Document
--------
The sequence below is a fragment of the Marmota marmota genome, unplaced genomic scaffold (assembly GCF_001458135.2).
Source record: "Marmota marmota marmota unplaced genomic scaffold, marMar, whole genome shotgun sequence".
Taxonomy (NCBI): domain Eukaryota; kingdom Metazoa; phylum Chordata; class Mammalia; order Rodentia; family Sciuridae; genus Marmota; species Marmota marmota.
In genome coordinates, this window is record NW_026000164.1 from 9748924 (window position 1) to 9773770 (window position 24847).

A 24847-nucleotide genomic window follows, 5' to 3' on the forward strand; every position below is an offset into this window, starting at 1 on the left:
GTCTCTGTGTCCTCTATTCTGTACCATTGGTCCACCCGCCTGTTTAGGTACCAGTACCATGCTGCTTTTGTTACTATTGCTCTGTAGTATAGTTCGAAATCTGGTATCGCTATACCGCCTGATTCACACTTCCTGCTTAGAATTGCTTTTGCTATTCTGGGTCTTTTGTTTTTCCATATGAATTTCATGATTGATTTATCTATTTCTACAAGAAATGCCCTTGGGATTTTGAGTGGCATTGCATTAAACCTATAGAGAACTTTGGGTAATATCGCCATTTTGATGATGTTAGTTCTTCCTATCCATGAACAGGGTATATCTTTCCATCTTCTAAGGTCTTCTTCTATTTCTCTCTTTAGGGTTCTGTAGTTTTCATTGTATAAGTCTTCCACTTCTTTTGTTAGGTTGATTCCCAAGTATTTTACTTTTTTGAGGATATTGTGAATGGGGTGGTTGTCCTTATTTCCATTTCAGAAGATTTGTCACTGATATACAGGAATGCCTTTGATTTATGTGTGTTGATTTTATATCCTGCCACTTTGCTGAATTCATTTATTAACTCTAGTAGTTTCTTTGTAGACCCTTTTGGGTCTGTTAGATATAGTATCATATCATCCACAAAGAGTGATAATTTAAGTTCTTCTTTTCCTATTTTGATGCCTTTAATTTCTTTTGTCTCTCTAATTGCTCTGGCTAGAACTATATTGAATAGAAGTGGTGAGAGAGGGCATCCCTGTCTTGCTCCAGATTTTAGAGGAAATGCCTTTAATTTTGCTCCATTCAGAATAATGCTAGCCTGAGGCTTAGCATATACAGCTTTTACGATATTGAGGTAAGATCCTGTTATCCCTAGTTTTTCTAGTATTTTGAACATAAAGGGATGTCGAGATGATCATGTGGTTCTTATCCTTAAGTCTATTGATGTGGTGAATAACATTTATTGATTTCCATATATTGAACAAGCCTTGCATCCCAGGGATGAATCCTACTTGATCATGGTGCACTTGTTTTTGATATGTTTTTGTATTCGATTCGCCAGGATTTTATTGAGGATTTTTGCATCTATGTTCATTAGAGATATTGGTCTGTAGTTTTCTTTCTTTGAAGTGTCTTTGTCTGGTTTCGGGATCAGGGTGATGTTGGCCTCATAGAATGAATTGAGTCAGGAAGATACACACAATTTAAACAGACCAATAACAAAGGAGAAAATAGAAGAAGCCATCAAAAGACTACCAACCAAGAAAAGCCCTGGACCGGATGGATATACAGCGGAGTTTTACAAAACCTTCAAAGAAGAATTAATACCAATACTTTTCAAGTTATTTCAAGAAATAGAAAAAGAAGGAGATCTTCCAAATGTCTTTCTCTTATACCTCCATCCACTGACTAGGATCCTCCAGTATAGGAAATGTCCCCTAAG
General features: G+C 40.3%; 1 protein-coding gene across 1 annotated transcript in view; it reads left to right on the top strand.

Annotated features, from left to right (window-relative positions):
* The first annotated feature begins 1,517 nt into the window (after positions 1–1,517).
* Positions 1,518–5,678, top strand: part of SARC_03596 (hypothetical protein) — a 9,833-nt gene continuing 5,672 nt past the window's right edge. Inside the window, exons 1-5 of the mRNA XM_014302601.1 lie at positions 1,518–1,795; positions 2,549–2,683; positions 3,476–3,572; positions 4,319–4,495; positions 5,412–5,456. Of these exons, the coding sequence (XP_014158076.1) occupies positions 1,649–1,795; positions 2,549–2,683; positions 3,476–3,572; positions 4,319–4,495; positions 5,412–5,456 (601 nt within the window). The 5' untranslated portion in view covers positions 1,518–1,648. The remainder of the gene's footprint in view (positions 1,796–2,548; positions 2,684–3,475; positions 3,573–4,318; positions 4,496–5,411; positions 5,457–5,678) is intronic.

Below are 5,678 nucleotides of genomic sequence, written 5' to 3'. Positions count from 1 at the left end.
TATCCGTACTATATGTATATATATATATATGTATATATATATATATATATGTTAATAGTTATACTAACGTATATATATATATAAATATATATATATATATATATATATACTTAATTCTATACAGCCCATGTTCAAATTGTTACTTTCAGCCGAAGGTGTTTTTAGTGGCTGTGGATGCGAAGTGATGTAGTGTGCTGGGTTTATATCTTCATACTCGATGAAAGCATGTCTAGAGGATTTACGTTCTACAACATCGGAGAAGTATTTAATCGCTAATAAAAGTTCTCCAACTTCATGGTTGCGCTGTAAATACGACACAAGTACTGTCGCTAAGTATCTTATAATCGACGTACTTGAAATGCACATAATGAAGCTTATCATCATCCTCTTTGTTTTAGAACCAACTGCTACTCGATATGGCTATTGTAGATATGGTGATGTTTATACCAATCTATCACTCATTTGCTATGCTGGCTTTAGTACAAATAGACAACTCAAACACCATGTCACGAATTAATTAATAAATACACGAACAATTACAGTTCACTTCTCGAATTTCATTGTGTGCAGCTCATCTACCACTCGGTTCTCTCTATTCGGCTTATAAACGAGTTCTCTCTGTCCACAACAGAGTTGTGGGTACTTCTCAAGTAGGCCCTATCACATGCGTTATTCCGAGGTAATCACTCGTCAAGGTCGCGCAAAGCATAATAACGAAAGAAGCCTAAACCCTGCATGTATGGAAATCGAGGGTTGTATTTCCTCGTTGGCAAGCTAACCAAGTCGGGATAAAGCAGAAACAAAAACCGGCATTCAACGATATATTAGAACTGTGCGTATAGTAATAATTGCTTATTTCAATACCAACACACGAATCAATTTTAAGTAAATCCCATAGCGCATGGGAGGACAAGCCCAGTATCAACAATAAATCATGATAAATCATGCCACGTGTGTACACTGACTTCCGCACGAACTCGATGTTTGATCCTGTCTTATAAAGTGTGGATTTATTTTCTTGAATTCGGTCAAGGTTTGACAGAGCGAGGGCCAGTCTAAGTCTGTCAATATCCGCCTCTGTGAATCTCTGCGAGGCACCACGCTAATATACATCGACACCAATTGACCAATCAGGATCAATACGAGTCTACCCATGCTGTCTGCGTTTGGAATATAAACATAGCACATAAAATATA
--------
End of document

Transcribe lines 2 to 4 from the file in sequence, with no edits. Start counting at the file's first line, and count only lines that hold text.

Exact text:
Source record: "Marmota marmota marmota unplaced genomic scaffold, marMar, whole genome shotgun sequence".
Taxonomy (NCBI): domain Eukaryota; kingdom Metazoa; phylum Chordata; class Mammalia; order Rodentia; family Sciuridae; genus Marmota; species Marmota marmota.
In genome coordinates, this window is record NW_026000164.1 from 9748924 (window position 1) to 9773770 (window position 24847).